FindLaw KnowledgeBasePublished: 2009-08-24
A recent Virginia Tech study shows that dialing a cell phone makes a driver 2.8 times more likely to crash than one who is undistracted. Talking on the phone makes a driver 30 percent more likely to crash. While these numbers clearly show the dangers of cell phone use while driving, they pale in comparison to what a related study of truck drivers indicated about texting: Drivers sending text messages are 23 times more likely to crash than undistracted drivers.
The dangers of texting are obvious. Sending a text message requires a person to take his or her eyes off the road and the traffic ahead. The study showed that texting drivers had their eyes off the road and on their cell phones for almost the entire six seconds immediately prior to crashing.
Researchers put video cameras inside truck cabs to track and record eye movements of 203 truck drivers over three million miles on the road.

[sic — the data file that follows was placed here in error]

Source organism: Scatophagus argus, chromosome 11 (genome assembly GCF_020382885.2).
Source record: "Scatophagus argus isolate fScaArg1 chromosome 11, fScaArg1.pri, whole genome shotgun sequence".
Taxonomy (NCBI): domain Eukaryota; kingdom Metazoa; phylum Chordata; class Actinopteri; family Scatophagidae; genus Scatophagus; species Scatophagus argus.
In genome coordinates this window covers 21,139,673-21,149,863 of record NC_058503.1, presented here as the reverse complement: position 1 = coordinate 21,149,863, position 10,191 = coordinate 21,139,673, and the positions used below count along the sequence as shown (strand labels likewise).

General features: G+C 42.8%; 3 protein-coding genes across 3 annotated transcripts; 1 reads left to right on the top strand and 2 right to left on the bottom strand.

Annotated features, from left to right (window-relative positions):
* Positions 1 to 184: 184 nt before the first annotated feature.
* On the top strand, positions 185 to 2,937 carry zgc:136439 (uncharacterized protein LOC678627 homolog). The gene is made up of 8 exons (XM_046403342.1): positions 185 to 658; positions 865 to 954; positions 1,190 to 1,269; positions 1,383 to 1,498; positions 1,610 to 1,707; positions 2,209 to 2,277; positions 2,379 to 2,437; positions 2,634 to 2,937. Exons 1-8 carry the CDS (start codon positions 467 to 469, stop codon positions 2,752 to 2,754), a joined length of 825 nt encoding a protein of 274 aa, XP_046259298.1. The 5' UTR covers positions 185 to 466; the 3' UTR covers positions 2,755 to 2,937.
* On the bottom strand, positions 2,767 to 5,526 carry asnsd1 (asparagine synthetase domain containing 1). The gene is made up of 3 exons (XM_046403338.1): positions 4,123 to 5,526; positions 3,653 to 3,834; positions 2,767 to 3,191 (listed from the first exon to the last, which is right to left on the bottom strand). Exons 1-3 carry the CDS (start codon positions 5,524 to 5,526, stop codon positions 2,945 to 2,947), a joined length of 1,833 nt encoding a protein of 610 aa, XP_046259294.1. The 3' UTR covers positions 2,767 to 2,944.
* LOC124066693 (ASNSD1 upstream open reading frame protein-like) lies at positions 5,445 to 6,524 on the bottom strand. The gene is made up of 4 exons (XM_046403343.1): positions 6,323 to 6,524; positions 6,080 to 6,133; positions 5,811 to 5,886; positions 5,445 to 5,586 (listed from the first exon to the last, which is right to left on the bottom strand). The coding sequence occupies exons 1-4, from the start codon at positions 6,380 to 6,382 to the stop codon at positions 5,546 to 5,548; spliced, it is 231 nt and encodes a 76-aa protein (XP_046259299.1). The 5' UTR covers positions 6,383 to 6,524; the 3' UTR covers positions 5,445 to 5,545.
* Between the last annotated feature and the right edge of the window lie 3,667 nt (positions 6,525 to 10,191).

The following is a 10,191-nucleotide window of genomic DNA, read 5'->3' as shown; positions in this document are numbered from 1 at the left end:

Widespread agreement is developing among law enforcement officials that texting while driving should be banned. But they acknowledge that enforcing such laws can be difficult because it is not readily apparent to an outside observer if a driver is sending a text message while behind the wheel. Seventeen states have texting bans already. Nevada, however, does not ban or restrict texting or cell phone use while driving.
Transportation Secretary Ray LaHood is calling for a nationwide ban on texting. The federal government is said to be considering tying such a ban to federal road funds. If states refuse to enact the ban, they may lose some funding for highway projects.
Nearly half of drivers between ages 18 and 24 say they have sent a text message while driving, according to a survey by FindLaw.com. More than a quarter of drivers between 25 and 34 admit to texting while driving, too. Unsurprisingly, the percentages drop as age increases: Only one percent of drivers over the age of 65 say they have sent a text message while driving.